What are some other leadership roles you believe teachers should be playing – now and in the future?

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  1. Emily Vickery

    Checkout the article The Future Leadership of Teachers by Barnett Berry and Vicki Phillips, which outlines the changing leadership roles of teachers. (Link: https://teachingpartners.com/voices/the-future-leadership-of-teachers/ )

    Also, you may want to take some time to examine the big ideas around the publication Teaching 2030 – (Link: https://www.teachingquality.org/sites/default/files/IBS_sm%5b1%5d.pdf ) Check it out; I would enjoy reading your feedback on the “big ideas.”


  2. Dr. Katherine Everett

    Ernie has a valid point. I know many implement research-based strategies regularly in the classroom, but when/where do teachers have the opportunity to follow-up with researchers as they begin to implement, adjust, and re-design those strategies to meet the every changing needs of students in their classrooms? Does anyone know a platform where this might be occurring?


  3. Ernie Rambo

    Every post above makes me want to shout, “yes! yes!” I’d like to add to what has already been posted — in addition to teacher leaders getting involved more with ed policy, with ensuring that the voices of the experts are heard, I’d like to see teacher leaders actively bridging the gap between ed research and the real classroom.


  4. Dr. Katherine Everett

    I’d like to comment on teacher advisors to local education boards.

    It still confounds me when we speak of ideally an entire village raising a child and then limit the voices or place conditions on the ability of those within the village to share their wisdom or experiences. I consider the location of a student’s formal education as the village classroom. Why would we want to gain insight from a village educator located miles away from our children? How is their perspective more valued than the perspective of those within our own village? I would make the case for teacher advisors coming from within a district as they have a far more intimate understanding of the struggles facing our children. Limiting teachers to utilize the mic during board meetings typically creates tension between two entities who should strongly be advocating for the welfare and success of our children.



    I agree with every post mentioned above. We need more teachers in politics. We need teachers leading teachers. We need teacher voices in every realm. As I shared before, the most powerful voice comes from those that are there and are experiencing. I especially value the teacher voice in terms of curriculum and lesson design.


  6. Joanna Schimizzi

    I agree with all of the above mentioned roles. As a teacher who has crafter her own medley of part-time opportunities, I know the value of getting to add variety to my roles while still reaching students. I’d like to add that it would be wonderful to see teachers have more opportunities to collaborate with researchers, curriculum designers and testing organizations. While teachers should not be expected to do all of that design on their own, it would have a tremendous impact of their knowledge of how to use research, curricula and assessments in a more meaningful way.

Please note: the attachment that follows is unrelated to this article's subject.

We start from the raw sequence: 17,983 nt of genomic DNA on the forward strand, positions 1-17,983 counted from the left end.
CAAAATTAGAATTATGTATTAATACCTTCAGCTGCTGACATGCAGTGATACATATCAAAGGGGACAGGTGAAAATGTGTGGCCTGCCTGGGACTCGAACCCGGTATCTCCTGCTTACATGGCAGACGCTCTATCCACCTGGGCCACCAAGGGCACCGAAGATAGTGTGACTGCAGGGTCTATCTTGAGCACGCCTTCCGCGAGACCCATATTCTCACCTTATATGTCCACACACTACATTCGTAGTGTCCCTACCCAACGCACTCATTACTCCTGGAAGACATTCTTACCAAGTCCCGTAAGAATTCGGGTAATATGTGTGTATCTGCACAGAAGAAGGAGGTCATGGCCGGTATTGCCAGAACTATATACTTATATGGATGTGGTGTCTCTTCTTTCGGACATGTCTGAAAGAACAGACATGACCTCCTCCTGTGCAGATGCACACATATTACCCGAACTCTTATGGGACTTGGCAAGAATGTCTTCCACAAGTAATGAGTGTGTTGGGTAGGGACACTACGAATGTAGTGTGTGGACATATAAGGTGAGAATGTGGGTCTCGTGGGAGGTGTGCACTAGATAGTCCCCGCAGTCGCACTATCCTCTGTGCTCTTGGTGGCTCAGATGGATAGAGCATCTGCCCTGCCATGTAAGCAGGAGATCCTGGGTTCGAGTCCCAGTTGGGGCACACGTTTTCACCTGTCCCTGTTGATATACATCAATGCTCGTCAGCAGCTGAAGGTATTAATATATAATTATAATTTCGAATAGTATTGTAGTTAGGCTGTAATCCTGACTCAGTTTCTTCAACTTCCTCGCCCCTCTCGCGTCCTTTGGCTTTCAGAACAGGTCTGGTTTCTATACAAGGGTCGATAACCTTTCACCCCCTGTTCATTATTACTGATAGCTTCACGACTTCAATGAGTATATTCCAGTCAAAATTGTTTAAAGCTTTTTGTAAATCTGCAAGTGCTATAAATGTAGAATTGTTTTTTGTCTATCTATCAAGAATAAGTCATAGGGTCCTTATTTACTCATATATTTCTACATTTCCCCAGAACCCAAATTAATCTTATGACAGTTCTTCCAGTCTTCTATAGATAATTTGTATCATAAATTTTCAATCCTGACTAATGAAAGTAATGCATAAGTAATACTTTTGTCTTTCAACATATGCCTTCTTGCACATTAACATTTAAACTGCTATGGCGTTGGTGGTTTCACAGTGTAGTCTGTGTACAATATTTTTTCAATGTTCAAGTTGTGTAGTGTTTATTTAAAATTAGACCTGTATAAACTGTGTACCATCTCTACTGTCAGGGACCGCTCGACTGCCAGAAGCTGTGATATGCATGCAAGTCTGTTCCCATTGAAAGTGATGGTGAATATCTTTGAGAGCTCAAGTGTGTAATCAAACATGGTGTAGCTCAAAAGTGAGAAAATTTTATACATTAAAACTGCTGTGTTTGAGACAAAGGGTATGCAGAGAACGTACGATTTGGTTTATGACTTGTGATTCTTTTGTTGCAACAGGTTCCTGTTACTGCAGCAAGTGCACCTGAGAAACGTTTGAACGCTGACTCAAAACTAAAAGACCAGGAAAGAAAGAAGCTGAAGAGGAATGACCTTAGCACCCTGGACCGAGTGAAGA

7. Angela Schoon

    I agree with both of the previous posts and also believe that teachers need to lead teachers from within their districts and buildings. As previously mentioned, teachers know what works and their expertise often goes unnoticed.


  8. Christopher Bronke

    Impossible to disagree with Beth; she is spot on, and to that end, I would love to see teachers have some way to play a bigger part in local politics/policy, specifically talking about having a teacher leader or two serving, in some way, in an advisory role on local school boards. It doesn’t, and probably couldn’t be, the school board in which they teach, but if school boards reached out to teachers in the community who teach in a different district (for example, my wife and I live in my district, but she doesn’t teach in it), they could really get a different set of eyes on some of their decisions.


  9. Beth Maloney

    I would like to see more teacher leadership roles in education policy since we are the ones who implement policy each day in our classrooms and see the impact on our students, schools, and communities. I believe there should be more coaching roles for people still in the classroom – in the form of a lab classroom or as a split time role or some other alternative. I think it is important for instructional coaches to keep at least one “leg” in the classroom at all times.